Re: is 20 ft the diagonal

Posted by Terry Mcadams on Sep 13, 2004

Others may jump all over me for saying this, but you could probably shorten the triple if you really wanted to. I've made some fairly major design changes on boats I've built, including signifigicant shortening, widening and heightening of the sheer panels. It can be done without a degree in navel architecture, but it takes a bit of forethought on how the changes to each individual panel will affect the adjacent panels, as well as the overall trim of the boat when it's loaded.

This being said, I would think shortening a triple 8" on each end would not be all that drastic. The resulting boat will carry a bit less load, will be a bit slower and may handle a bit differently than the original design.

Assuming you're building from plans I would start with the bottom panels, at the midships station on the plans. Alter each station measurement to taper the ends gradually until you get the ends to terminate 8" less than the design. Use a pencil, as this will take some experimentation to get it right. You may have to slightly alter the end pieces that are patterned for you in the plans. You could do the same with the sheer panels, but it may be just as easy to make the panels to the original design and cut them down once they've been partially wired to the bottom panels. Bulkhead placement will probably will be the same, but you may have to move the forward deck beam and the hatches.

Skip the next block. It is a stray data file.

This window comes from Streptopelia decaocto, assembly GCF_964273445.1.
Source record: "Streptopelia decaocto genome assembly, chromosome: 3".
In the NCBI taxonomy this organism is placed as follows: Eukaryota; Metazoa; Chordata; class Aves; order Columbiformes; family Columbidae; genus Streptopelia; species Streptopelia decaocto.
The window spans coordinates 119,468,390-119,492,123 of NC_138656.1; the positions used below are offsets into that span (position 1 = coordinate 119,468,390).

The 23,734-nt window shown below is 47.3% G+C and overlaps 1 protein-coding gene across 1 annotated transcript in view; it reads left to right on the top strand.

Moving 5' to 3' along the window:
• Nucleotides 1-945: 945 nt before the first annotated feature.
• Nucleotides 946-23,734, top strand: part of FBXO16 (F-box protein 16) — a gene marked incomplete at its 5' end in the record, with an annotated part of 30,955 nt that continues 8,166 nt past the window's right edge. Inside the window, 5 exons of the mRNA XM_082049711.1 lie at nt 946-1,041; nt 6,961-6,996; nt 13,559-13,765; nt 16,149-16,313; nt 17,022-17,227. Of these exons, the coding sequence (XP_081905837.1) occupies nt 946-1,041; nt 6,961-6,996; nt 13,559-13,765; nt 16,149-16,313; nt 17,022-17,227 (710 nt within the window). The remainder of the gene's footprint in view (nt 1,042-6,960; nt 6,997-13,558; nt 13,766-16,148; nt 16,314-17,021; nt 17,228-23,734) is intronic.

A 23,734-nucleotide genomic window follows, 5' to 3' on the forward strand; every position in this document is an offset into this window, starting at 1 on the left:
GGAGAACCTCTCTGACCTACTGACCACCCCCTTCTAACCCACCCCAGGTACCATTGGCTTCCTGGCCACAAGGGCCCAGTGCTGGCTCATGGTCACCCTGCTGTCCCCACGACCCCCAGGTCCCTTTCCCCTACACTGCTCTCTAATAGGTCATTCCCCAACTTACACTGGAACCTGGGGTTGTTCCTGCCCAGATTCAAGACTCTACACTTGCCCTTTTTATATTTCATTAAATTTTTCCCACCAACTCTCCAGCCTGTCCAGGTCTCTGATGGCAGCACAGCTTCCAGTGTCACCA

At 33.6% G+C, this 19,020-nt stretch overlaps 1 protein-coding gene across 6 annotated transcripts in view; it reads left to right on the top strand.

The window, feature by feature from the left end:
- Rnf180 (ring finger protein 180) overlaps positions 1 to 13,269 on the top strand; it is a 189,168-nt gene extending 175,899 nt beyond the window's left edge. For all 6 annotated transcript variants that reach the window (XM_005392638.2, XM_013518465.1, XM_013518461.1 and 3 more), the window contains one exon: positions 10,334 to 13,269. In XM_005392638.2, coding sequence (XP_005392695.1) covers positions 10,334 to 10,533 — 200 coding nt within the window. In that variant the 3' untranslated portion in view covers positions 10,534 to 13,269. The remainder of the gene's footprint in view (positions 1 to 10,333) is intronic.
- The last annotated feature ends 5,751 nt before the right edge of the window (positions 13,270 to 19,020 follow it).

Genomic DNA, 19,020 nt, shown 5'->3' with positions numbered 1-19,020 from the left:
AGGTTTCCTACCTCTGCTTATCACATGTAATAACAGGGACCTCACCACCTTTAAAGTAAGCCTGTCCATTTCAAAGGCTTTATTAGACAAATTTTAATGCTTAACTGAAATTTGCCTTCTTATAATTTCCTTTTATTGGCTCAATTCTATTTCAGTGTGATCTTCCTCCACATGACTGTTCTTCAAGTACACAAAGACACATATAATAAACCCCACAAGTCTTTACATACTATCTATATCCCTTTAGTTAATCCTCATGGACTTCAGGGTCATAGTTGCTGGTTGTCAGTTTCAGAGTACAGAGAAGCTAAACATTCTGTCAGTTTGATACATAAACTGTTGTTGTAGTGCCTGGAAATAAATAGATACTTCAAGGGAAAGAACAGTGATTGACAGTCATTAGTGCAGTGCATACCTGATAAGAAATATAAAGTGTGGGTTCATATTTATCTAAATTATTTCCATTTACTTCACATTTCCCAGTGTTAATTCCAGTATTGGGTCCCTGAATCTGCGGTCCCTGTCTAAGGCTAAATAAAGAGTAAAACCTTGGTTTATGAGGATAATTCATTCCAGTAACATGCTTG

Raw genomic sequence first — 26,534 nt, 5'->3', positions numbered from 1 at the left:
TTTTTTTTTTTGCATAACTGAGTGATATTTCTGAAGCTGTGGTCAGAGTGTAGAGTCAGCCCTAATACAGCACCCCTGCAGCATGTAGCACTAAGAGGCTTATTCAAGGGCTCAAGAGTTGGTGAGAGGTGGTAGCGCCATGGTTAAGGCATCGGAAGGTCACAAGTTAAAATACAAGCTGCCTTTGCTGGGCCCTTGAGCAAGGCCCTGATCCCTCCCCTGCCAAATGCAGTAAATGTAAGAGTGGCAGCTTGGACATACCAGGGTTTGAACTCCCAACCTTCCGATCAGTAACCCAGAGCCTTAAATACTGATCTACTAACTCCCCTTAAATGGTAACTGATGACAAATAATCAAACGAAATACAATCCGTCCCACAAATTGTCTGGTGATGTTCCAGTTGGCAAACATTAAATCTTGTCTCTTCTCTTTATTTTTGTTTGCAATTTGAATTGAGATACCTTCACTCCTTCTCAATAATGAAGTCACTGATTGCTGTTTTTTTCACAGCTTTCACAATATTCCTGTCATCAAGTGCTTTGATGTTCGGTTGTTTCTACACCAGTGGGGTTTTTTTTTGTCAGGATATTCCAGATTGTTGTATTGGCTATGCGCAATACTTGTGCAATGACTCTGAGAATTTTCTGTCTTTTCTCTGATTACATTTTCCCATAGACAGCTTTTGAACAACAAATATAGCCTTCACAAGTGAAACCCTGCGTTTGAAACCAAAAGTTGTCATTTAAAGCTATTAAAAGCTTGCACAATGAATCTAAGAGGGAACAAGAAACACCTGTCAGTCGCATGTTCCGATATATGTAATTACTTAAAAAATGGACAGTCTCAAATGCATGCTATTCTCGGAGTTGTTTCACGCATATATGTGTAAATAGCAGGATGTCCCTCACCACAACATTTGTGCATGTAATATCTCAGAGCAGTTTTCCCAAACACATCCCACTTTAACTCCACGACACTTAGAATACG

Now it may seem easier to just take the 16" out of the middle and not alter the ends at all. You can do this if you're crew weight is moderate and no crew member is unusually tall, but this approach will reduce the boat volume much more than retapering the ends and may make the positioning of three cockpits a bit more crowded.

Fitting the deck will be the same as with the stock design, and placement of the cockpits can be done measuring from midships.

So go ahead and try it. If it doesn't wire up well, you've only wasted a sheet or two of plywood.

Actually, I had asked CLC years ago for a design for a short, light (like 17 feet or so) double. The reponse was another 20+foot narrower tandem. Guess I'll have to get off my butt and design it myself.

And that's the long and short of it.


In Response to: Re: is 20 ft the diagonal by Jeff on Sep 13, 2004


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